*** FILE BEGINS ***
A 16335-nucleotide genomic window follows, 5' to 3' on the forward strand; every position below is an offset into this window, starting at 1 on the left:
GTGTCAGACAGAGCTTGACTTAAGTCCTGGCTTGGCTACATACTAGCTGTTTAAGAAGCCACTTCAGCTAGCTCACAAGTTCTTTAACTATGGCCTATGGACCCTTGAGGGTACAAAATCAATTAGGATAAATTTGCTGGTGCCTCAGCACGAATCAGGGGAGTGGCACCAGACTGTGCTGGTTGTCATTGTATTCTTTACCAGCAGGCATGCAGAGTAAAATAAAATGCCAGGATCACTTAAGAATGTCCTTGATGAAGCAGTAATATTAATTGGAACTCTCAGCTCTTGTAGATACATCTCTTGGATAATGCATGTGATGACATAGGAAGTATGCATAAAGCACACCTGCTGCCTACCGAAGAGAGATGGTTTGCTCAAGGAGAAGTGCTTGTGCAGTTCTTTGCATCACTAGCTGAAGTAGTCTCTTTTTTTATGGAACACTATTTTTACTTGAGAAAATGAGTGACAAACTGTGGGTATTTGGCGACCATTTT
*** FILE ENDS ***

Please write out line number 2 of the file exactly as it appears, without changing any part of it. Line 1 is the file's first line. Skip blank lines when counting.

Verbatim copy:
GTGTCAGACAGAGCTTGACTTAAGTCCTGGCTTGGCTACATACTAGCTGTTTAAGAAGCCACTTCAGCTAGCTCACAAGTTCTTTAACTATGGCCTATGGACCCTTGAGGGTACAAAATCAATTAGGATAAATTTGCTGGTGCCTCAGCACGAATCAGGGGAGTGGCACCAGACTGTGCTGGTTGTCATTGTATTCTTTACCAGCAGGCATGCAGAGTAAAATAAAATGCCAGGATCACTTAAGAATGTCCTTGATGAAGCAGTAATATTAATTGGAACTCTCAGCTCTTGTAGATACATCTCTTGGATAATGCATGTGATGACATAGGAAGTATGCATAAAGCACACCTGCTGCCTACCGAAGAGAGATGGTTTGCTCAAGGAGAAGTGCTTGTGCAGTTCTTTGCATCACTAGCTGAAGTAGTCTCTTTTTTTATGGAACACTATTTTTACTTGAGAAAATGAGTGACAAACTGTGGGTATTTGGCGACCATTTT